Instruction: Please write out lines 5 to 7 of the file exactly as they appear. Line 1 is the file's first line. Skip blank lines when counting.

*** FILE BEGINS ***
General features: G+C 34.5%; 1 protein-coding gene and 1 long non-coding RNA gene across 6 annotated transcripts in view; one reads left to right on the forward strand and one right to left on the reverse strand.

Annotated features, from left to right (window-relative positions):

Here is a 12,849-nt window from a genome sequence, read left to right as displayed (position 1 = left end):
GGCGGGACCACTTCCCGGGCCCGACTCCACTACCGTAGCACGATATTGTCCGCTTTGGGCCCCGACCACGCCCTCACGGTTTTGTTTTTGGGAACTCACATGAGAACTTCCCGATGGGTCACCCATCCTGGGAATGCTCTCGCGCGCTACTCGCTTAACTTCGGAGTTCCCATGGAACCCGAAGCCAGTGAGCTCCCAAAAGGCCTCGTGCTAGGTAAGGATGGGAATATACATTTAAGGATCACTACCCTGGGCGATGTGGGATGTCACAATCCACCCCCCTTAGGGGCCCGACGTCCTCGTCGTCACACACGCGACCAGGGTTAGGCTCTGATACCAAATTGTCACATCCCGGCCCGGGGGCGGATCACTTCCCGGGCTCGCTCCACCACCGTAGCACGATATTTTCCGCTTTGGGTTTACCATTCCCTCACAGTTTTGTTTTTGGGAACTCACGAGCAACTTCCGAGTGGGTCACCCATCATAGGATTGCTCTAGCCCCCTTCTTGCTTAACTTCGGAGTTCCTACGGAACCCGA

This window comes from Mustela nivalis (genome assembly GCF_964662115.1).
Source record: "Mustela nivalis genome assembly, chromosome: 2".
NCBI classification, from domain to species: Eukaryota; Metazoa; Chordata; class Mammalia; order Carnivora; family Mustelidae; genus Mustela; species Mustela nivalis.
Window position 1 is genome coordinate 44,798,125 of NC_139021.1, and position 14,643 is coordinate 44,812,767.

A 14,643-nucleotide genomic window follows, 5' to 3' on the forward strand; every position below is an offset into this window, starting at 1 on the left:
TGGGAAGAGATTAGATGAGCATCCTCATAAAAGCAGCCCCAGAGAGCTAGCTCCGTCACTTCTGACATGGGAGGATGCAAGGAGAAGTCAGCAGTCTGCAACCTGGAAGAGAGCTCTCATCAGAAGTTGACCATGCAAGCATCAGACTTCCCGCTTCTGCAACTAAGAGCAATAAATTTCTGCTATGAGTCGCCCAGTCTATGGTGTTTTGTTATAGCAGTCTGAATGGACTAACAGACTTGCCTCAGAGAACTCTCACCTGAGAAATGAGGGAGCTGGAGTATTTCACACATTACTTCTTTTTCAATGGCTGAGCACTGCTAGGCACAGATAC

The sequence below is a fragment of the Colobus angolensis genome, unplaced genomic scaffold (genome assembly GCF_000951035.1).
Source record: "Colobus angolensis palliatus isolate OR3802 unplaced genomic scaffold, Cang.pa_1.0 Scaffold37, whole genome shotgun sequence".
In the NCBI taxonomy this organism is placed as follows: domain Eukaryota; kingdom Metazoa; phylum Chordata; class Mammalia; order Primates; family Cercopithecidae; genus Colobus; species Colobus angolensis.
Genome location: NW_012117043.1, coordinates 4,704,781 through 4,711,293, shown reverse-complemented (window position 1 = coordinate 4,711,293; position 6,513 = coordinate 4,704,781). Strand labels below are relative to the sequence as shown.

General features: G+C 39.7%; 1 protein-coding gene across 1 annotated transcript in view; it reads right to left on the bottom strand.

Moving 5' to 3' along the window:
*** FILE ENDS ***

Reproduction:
This window comes from Mustela nivalis (genome assembly GCF_964662115.1).
Source record: "Mustela nivalis genome assembly, chromosome: 2".
NCBI classification, from domain to species: Eukaryota; Metazoa; Chordata; class Mammalia; order Carnivora; family Mustelidae; genus Mustela; species Mustela nivalis.